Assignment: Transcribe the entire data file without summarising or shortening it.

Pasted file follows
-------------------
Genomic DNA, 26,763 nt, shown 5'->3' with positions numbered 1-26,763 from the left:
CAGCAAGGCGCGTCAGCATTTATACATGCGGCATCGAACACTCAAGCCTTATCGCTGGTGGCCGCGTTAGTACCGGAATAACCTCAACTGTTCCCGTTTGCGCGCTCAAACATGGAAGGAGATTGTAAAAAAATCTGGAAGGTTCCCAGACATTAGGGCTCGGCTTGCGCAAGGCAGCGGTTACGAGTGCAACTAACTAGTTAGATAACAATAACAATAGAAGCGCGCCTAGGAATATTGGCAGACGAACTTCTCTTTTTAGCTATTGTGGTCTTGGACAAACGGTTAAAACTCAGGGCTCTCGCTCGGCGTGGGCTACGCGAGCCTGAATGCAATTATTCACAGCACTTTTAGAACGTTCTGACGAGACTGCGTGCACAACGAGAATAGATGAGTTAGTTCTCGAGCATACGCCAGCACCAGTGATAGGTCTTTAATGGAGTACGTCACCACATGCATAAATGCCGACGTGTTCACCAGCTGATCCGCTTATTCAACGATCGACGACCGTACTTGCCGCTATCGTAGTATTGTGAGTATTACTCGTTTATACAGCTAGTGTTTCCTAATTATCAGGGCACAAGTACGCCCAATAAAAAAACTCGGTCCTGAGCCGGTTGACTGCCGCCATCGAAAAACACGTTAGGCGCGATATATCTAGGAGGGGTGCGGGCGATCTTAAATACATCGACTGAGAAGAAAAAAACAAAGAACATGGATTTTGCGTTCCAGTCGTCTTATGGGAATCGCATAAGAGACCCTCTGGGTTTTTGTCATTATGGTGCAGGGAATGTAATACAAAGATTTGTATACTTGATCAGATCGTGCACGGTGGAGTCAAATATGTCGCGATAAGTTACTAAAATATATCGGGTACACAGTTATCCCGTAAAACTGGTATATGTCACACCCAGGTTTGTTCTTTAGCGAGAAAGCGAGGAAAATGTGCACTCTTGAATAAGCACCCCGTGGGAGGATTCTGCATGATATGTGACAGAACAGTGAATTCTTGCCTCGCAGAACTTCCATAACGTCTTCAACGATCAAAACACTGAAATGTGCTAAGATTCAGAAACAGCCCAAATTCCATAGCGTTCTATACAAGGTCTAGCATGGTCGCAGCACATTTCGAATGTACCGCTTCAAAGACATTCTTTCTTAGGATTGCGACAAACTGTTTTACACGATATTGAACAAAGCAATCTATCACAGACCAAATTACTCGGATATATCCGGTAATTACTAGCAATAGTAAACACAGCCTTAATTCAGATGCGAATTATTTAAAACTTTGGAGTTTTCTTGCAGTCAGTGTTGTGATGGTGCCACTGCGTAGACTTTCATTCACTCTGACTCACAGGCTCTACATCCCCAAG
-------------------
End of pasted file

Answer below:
Genomic DNA, 26,763 nt, shown 5'->3' with positions numbered 1-26,763 from the left:
CAGCAAGGCGCGTCAGCATTTATACATGCGGCATCGAACACTCAAGCCTTATCGCTGGTGGCCGCGTTAGTACCGGAATAACCTCAACTGTTCCCGTTTGCGCGCTCAAACATGGAAGGAGATTGTAAAAAAATCTGGAAGGTTCCCAGACATTAGGGCTCGGCTTGCGCAAGGCAGCGGTTACGAGTGCAACTAACTAGTTAGATAACAATAACAATAGAAGCGCGCCTAGGAATATTGGCAGACGAACTTCTCTTTTTAGCTATTGTGGTCTTGGACAAACGGTTAAAACTCAGGGCTCTCGCTCGGCGTGGGCTACGCGAGCCTGAATGCAATTATTCACAGCACTTTTAGAACGTTCTGACGAGACTGCGTGCACAACGAGAATAGATGAGTTAGTTCTCGAGCATACGCCAGCACCAGTGATAGGTCTTTAATGGAGTACGTCACCACATGCATAAATGCCGACGTGTTCACCAGCTGATCCGCTTATTCAACGATCGACGACCGTACTTGCCGCTATCGTAGTATTGTGAGTATTACTCGTTTATACAGCTAGTGTTTCCTAATTATCAGGGCACAAGTACGCCCAATAAAAAAACTCGGTCCTGAGCCGGTTGACTGCCGCCATCGAAAAACACGTTAGGCGCGATATATCTAGGAGGGGTGCGGGCGATCTTAAATACATCGACTGAGAAGAAAAAAACAAAGAACATGGATTTTGCGTTCCAGTCGTCTTATGGGAATCGCATAAGAGACCCTCTGGGTTTTTGTCATTATGGTGCAGGGAATGTAATACAAAGATTTGTATACTTGATCAGATCGTGCACGGTGGAGTCAAATATGTCGCGATAAGTTACTAAAATATATCGGGTACACAGTTATCCCGTAAAACTGGTATATGTCACACCCAGGTTTGTTCTTTAGCGAGAAAGCGAGGAAAATGTGCACTCTTGAATAAGCACCCCGTGGGAGGATTCTGCATGATATGTGACAGAACAGTGAATTCTTGCCTCGCAGAACTTCCATAACGTCTTCAACGATCAAAACACTGAAATGTGCTAAGATTCAGAAACAGCCCAAATTCCATAGCGTTCTATACAAGGTCTAGCATGGTCGCAGCACATTTCGAATGTACCGCTTCAAAGACATTCTTTCTTAGGATTGCGACAAACTGTTTTACACGATATTGAACAAAGCAATCTATCACAGACCAAATTACTCGGATATATCCGGTAATTACTAGCAATAGTAAACACAGCCTTAATTCAGATGCGAATTATTTAAAACTTTGGAGTTTTCTTGCAGTCAGTGTTGTGATGGTGCCACTGCGTAGACTTTCATTCACTCTGACTCACAGGCTCTACATCCCCAAG